By Zach Arnold | December 30, 2010
I won’t transcribe the interview entirely, but I will say that what he says in the middle of it about Chris Leben being more mature (even after the interviewer asks about Leben’s recent DUI) is as robotic and shameless as you can get. Remember, Leben’s response when asked about the recent DUI was, “Well, George W. Bush had one and he became President.” I would be remiss in pointing out that Frankie Edgar won the UFC fighter of the year honors and yet Chris Leben is being pushed as the Fighter of 2010.
First question is about Chuck Liddell’s retirement and his new role in the UFC.
DANA WHITE: “Yeah, you know, Chuck Liddell has been with me basically, I managed Chuck Liddell before we even bought the UFC. So, he and I have been together for 12 or 13 years and the way that I look at it is, he’s always been in business with us, since the day we started and even before and it’s very unique to have, and I don’t think there’s ever been a fighter-promoter relationship like this in the history of the world, you know, as long as he and I have been together through the ups, the downs, the success, all the things that usually, you know, strain on a relationship, he and I have stayed very close friends and the way I look at it, business partners. And, you know, everybody knows that I’ve been yapping about him retiring for probably the last couple of years and, you know, it’s tough to go from being a huge superstar like he is, walking in with, you know, 20,000 people screaming your name and all the stuff that goes with it, but I think I got him in a good place now where he… you know, he’s going to move onto the next chapter of his life and his career. And as far as his duties go, he’s the Executive Vice President of Business Development and the way that we work as a company, Lorenzo (Fertitta) and I don’t walk into a room and just barking orders to everybody, ‘this is what we’re going to do.’ We’ve hired a team of executives whom we respect, we respect their opinion, and we want their input, we want to know what they have to say. And now Chuck Liddell is part of the team.”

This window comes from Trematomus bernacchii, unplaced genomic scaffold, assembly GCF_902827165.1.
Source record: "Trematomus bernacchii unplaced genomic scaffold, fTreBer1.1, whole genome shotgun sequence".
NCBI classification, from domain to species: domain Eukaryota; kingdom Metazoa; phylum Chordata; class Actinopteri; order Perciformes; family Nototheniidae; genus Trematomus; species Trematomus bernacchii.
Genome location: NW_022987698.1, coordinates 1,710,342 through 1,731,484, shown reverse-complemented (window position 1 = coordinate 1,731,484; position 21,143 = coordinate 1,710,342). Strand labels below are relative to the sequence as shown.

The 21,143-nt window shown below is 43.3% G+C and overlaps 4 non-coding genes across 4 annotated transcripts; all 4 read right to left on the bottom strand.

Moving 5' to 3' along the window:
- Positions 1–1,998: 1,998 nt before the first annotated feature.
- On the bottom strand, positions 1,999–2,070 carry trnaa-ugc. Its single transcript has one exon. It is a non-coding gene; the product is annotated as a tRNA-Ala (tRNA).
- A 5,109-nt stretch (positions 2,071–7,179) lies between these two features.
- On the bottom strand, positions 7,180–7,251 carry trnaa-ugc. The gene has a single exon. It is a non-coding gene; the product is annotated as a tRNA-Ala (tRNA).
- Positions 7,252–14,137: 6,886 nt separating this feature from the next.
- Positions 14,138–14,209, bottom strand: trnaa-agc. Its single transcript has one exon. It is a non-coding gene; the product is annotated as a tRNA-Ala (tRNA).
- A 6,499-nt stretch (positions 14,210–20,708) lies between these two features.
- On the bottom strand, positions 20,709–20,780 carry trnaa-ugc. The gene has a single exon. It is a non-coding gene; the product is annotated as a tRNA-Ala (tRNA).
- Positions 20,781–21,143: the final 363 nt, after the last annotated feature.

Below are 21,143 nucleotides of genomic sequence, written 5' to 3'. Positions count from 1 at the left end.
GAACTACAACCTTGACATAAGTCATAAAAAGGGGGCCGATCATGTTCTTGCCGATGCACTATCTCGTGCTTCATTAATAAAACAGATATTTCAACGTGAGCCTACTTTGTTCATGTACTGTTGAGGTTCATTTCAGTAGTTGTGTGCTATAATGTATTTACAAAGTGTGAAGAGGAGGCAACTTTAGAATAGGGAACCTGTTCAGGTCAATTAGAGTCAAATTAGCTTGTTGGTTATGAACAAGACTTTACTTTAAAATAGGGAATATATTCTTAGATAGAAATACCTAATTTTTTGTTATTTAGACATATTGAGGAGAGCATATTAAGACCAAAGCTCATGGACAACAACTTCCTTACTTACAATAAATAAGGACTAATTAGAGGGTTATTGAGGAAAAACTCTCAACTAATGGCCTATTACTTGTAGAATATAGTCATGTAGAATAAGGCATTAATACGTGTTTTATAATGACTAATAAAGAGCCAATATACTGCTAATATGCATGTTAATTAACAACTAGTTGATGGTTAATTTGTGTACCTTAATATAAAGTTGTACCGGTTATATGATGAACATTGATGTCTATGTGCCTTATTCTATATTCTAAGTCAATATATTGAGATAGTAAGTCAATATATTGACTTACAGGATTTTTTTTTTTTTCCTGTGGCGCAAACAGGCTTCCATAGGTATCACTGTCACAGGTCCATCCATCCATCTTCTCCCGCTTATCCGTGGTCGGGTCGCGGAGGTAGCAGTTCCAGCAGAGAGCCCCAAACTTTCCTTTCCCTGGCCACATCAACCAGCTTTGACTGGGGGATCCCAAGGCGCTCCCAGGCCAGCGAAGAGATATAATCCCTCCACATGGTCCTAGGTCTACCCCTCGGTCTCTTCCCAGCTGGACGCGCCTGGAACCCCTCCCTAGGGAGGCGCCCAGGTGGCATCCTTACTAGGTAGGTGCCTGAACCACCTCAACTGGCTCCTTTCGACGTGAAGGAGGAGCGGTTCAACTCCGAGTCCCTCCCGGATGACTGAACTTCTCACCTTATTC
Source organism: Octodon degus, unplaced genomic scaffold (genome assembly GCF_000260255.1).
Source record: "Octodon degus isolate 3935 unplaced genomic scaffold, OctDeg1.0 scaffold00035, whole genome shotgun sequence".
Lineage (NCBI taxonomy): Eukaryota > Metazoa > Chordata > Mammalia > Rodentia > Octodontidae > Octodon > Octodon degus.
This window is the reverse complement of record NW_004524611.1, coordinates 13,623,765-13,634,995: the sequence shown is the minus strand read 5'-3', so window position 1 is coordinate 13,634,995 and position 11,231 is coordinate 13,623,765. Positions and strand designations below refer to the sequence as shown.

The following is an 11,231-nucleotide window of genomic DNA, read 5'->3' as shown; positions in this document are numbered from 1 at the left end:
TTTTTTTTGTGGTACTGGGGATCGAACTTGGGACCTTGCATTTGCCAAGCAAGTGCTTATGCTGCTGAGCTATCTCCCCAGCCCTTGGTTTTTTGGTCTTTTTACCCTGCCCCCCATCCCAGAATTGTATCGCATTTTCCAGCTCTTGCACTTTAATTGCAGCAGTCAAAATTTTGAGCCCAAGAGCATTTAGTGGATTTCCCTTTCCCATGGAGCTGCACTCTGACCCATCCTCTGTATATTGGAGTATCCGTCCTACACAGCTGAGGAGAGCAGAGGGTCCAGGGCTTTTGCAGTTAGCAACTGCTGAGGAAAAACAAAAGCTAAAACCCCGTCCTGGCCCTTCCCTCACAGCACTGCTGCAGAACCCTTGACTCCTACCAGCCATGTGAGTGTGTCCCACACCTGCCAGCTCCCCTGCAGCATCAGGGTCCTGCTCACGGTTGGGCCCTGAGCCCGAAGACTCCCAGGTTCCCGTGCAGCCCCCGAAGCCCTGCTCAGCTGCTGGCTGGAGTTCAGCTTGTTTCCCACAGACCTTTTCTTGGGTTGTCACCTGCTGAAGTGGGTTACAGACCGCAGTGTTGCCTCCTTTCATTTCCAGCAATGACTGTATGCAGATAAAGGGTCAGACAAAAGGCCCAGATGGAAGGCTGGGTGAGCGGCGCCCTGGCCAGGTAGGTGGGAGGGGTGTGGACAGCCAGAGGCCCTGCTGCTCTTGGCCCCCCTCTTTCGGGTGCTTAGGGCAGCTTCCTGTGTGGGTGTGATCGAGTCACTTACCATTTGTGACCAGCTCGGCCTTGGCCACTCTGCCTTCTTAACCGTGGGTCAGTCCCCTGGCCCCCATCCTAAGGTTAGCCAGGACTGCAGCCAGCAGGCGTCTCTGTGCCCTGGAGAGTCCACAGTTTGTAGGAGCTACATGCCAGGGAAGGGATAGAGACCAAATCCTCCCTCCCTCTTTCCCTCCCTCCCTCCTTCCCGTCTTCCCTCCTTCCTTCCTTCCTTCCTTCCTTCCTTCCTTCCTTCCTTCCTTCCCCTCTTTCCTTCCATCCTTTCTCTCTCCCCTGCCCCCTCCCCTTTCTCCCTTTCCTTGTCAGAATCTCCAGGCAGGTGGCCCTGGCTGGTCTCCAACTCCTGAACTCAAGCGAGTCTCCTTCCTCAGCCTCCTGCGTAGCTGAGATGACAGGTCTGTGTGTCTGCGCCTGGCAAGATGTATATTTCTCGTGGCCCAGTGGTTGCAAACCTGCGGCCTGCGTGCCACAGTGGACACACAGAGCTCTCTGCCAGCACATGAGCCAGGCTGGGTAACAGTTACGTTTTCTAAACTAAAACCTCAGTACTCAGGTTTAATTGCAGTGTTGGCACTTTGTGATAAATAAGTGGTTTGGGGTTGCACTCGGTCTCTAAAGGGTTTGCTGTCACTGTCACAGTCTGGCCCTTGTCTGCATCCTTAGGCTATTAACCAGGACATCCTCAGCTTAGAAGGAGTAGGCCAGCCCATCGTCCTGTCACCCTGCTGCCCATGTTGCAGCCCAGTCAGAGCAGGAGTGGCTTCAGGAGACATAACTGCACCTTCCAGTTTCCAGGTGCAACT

INTERVIEWER: “Was there was a general consensus to hire him or did you receive any negative feedback, you know, hiring a former fighter?”
DANA WHITE: “From who?”
INTERVIEWER: “Anyone at the UFC?”
DANA WHITE: “Well… heh… push everything I just said aside, me and Lorenzo make that decision, you know, who we’re going to hire and like I said we’ve done a great job of building a great team. So, no, no feedback.”
In the last part of that answer, Dana is absolutely chuckling the whole time when he’s asked about someone giving him negative feedback.
As for fighters getting cut and what Brandon Vera’s status with UFC is, here’s the standard response you would expect:
INTERVIEWER: “Another guy on the card, Brandon Vera. He was a shining star in the UFC, an up-and-comer, everybody was talking about him, he had a big buzz around him. Now he’s kind of seemed to dwindle a little bit. Do you think this fight is do-or-die for him?”
DANA WHITE: “It’s a big fight for him, no doubt. It’s a big fight for him and it’s a big fight for Thiago (Silva). Listen, nobody wants to be in this sport and lose. Everybody wants to win. But for me, it’s not about, you know, people ask me is this a do-or-die for this guy. All I ask of guys, listen, everybody’s going to lose here and there, you come out and you perform on Saturday night. Listen, I can’t stand the guys who go out and talk all this smack, I’m going to do this, I’m going to do that, and this is where I’m at, and then go out and don’t do anything. Those are the guys that are going to get cut. The guys that stick around are the guys who go out and perform and I just don’t see how this fight isn’t a great fight. Brandon’s head is back, he’s very talented, well-rounded, and Thiago Silva comes in to finish people.”
Since the UFC/WEC merger has taken place, a lot more guys are getting cut after losses. So, can fighters really take the chance of having an exciting fight but lose and get cut? Remember — if a fighter wins, he contractually cannot get cut, no matter how ugly the manner in which the win was obtained.
What stood out to me in this interview is the recognition that the Gray Maynard/Frankie Edgar fight has little juice with the casual fans. You can see that not even Dana’s heart is into hyperbolically (if there is such a word) marketing this fight. He recognizes that despite two big wins over BJ Penn that the fans are not into Frankie and that Maynard is a fighter that the hardcore fans are into but not so much the casual fan.
(I thought the most interesting contrast on the UFC 125 Countdown show was between Gray Maynard and his father. His father is very charismatic on television.)